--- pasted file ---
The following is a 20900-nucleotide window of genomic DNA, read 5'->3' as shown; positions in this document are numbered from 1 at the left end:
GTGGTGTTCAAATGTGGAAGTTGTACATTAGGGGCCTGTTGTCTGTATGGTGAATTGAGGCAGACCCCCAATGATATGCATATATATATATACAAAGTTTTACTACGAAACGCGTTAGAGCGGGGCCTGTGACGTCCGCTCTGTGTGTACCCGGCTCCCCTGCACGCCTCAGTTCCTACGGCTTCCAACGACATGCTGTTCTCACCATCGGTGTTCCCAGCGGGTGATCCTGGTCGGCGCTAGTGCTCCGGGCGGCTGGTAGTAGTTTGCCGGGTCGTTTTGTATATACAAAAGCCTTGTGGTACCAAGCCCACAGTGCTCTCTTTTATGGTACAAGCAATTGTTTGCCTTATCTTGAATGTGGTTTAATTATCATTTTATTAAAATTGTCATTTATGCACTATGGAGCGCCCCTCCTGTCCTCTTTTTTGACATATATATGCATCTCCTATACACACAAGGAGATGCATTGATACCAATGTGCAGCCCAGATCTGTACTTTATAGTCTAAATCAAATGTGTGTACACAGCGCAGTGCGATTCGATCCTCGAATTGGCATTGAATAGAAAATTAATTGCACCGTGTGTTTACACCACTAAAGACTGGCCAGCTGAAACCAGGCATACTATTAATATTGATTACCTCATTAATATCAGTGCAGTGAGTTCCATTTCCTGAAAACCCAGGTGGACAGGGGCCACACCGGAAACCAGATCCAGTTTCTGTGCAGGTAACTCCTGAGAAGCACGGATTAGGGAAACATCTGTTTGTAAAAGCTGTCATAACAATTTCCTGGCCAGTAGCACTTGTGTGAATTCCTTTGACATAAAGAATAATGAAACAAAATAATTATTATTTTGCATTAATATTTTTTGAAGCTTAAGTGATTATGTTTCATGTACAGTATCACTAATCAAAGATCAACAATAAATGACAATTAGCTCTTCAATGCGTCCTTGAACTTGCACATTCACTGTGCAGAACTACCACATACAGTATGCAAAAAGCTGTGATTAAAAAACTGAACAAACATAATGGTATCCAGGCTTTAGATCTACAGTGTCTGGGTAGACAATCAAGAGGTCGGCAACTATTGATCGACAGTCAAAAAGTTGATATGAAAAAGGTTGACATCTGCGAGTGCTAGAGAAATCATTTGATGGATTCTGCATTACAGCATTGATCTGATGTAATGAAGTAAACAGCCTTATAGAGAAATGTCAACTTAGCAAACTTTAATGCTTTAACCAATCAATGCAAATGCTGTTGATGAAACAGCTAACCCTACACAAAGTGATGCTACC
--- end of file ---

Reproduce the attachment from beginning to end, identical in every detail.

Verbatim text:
The following is a 20900-nucleotide window of genomic DNA, read 5'->3' as shown; positions in this document are numbered from 1 at the left end:
GTGGTGTTCAAATGTGGAAGTTGTACATTAGGGGCCTGTTGTCTGTATGGTGAATTGAGGCAGACCCCCAATGATATGCATATATATATATACAAAGTTTTACTACGAAACGCGTTAGAGCGGGGCCTGTGACGTCCGCTCTGTGTGTACCCGGCTCCCCTGCACGCCTCAGTTCCTACGGCTTCCAACGACATGCTGTTCTCACCATCGGTGTTCCCAGCGGGTGATCCTGGTCGGCGCTAGTGCTCCGGGCGGCTGGTAGTAGTTTGCCGGGTCGTTTTGTATATACAAAAGCCTTGTGGTACCAAGCCCACAGTGCTCTCTTTTATGGTACAAGCAATTGTTTGCCTTATCTTGAATGTGGTTTAATTATCATTTTATTAAAATTGTCATTTATGCACTATGGAGCGCCCCTCCTGTCCTCTTTTTTGACATATATATGCATCTCCTATACACACAAGGAGATGCATTGATACCAATGTGCAGCCCAGATCTGTACTTTATAGTCTAAATCAAATGTGTGTACACAGCGCAGTGCGATTCGATCCTCGAATTGGCATTGAATAGAAAATTAATTGCACCGTGTGTTTACACCACTAAAGACTGGCCAGCTGAAACCAGGCATACTATTAATATTGATTACCTCATTAATATCAGTGCAGTGAGTTCCATTTCCTGAAAACCCAGGTGGACAGGGGCCACACCGGAAACCAGATCCAGTTTCTGTGCAGGTAACTCCTGAGAAGCACGGATTAGGGAAACATCTGTTTGTAAAAGCTGTCATAACAATTTCCTGGCCAGTAGCACTTGTGTGAATTCCTTTGACATAAAGAATAATGAAACAAAATAATTATTATTTTGCATTAATATTTTTTGAAGCTTAAGTGATTATGTTTCATGTACAGTATCACTAATCAAAGATCAACAATAAATGACAATTAGCTCTTCAATGCGTCCTTGAACTTGCACATTCACTGTGCAGAACTACCACATACAGTATGCAAAAAGCTGTGATTAAAAAACTGAACAAACATAATGGTATCCAGGCTTTAGATCTACAGTGTCTGGGTAGACAATCAAGAGGTCGGCAACTATTGATCGACAGTCAAAAAGTTGATATGAAAAAGGTTGACATCTGCGAGTGCTAGAGAAATCATTTGATGGATTCTGCATTACAGCATTGATCTGATGTAATGAAGTAAACAGCCTTATAGAGAAATGTCAACTTAGCAAACTTTAATGCTTTAACCAATCAATGCAAATGCTGTTGATGAAACAGCTAACCCTACACAAAGTGATGCTACC